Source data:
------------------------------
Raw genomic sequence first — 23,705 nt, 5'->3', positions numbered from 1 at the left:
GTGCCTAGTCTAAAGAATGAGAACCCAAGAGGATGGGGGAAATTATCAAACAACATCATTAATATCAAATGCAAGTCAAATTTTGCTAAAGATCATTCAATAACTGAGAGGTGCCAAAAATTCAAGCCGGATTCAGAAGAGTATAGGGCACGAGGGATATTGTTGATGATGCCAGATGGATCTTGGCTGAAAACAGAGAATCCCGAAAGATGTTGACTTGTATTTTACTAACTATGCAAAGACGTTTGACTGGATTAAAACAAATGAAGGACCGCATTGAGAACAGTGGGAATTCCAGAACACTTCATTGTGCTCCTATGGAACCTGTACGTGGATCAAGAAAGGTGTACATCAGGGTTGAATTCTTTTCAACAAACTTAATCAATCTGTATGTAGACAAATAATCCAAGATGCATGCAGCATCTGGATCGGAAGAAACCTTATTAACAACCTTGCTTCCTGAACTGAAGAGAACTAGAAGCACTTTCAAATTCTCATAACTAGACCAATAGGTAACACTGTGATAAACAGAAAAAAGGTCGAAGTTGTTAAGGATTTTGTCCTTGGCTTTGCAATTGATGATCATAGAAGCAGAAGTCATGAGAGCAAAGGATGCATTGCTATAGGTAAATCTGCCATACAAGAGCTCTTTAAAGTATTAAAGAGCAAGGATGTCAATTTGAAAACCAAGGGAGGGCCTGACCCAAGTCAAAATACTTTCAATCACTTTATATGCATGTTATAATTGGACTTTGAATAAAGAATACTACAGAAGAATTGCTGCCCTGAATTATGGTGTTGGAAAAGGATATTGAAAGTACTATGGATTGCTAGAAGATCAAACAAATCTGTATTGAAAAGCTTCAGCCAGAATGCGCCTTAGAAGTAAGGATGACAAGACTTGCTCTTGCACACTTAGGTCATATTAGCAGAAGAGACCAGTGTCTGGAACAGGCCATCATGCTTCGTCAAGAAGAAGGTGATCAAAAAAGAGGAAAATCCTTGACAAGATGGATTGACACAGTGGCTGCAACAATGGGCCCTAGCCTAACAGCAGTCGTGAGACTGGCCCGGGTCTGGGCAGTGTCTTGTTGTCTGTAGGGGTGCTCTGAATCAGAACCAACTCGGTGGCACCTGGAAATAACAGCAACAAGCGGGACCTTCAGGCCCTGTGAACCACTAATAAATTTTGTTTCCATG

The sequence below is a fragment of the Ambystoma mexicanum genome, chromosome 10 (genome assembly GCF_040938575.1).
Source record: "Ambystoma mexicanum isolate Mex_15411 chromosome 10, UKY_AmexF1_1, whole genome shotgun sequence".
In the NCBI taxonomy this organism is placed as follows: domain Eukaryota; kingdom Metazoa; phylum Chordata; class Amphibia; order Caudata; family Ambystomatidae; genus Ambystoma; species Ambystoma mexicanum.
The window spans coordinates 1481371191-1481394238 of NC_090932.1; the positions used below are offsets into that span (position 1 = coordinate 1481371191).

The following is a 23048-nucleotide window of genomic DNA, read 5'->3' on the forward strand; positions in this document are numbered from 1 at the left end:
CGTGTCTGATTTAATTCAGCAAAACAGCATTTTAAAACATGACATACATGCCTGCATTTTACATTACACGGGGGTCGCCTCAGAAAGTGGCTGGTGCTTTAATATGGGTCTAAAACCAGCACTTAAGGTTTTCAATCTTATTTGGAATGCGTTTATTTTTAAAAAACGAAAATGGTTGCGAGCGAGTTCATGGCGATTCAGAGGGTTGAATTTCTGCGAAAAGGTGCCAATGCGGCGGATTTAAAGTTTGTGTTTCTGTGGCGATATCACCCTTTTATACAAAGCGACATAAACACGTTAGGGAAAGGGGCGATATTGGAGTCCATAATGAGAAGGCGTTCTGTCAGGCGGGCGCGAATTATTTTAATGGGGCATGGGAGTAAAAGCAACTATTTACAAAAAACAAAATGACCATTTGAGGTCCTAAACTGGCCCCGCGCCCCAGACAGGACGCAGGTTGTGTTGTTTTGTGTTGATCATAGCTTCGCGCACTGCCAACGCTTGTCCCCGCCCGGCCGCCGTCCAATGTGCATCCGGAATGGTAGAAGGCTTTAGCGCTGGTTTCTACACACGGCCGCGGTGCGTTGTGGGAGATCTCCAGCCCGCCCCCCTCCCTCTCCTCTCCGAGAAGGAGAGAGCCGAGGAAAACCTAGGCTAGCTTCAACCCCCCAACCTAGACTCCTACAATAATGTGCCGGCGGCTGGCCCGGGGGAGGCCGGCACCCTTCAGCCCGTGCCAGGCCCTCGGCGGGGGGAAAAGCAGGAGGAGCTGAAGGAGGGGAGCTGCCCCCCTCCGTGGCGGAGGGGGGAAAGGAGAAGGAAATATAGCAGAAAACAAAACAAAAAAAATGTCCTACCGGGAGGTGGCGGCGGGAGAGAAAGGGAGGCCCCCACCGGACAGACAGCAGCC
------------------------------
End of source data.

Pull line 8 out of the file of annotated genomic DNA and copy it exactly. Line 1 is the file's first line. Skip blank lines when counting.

CGTGTCTGATTTAATTCAGCAAAACAGCATTTTAAAACATGACATACATGCCTGCATTTTACATTACACGGGGGTCGCCTCAGAAAGTGGCTGGTGCTTTAATATGGGTCTAAAACCAGCACTTAAGGTTTTCAATCTTATTTGGAATGCGTTTATTTTTAAAAAACGAAAATGGTTGCGAGCGAGTTCATGGCGATTCAGAGGGTTGAATTTCTGCGAAAAGGTGCCAATGCGGCGGATTTAAAGTTTGTGTTTCTGTGGCGATATCACCCTTTTATACAAAGCGACATAAACACGTTAGGGAAAGGGGCGATATTGGAGTCCATAATGAGAAGGCGTTCTGTCAGGCGGGCGCGAATTATTTTAATGGGGCATGGGAGTAAAAGCAACTATTTACAAAAAACAAAATGACCATTTGAGGTCCTAAACTGGCCCCGCGCCCCAGACAGGACGCAGGTTGTGTTGTTTTGTGTTGATCATAGCTTCGCGCACTGCCAACGCTTGTCCCCGCCCGGCCGCCGTCCAATGTGCATCCGGAATGGTAGAAGGCTTTAGCGCTGGTTTCTACACACGGCCGCGGTGCGTTGTGGGAGATCTCCAGCCCGCCCCCCTCCCTCTCCTCTCCGAGAAGGAGAGAGCCGAGGAAAACCTAGGCTAGCTTCAACCCCCCAACCTAGACTCCTACAATAATGTGCCGGCGGCTGGCCCGGGGGAGGCCGGCACCCTTCAGCCCGTGCCAGGCCCTCGGCGGGGGGAAAAGCAGGAGGAGCTGAAGGAGGGGAGCTGCCCCCCTCCGTGGCGGAGGGGGGAAAGGAGAAGGAAATATAGCAGAAAACAAAACAAAAAAAATGTCCTACCGGGAGGTGGCGGCGGGAGAGAAAGGGAGGCCCCCACCGGACAGACAGCAGCC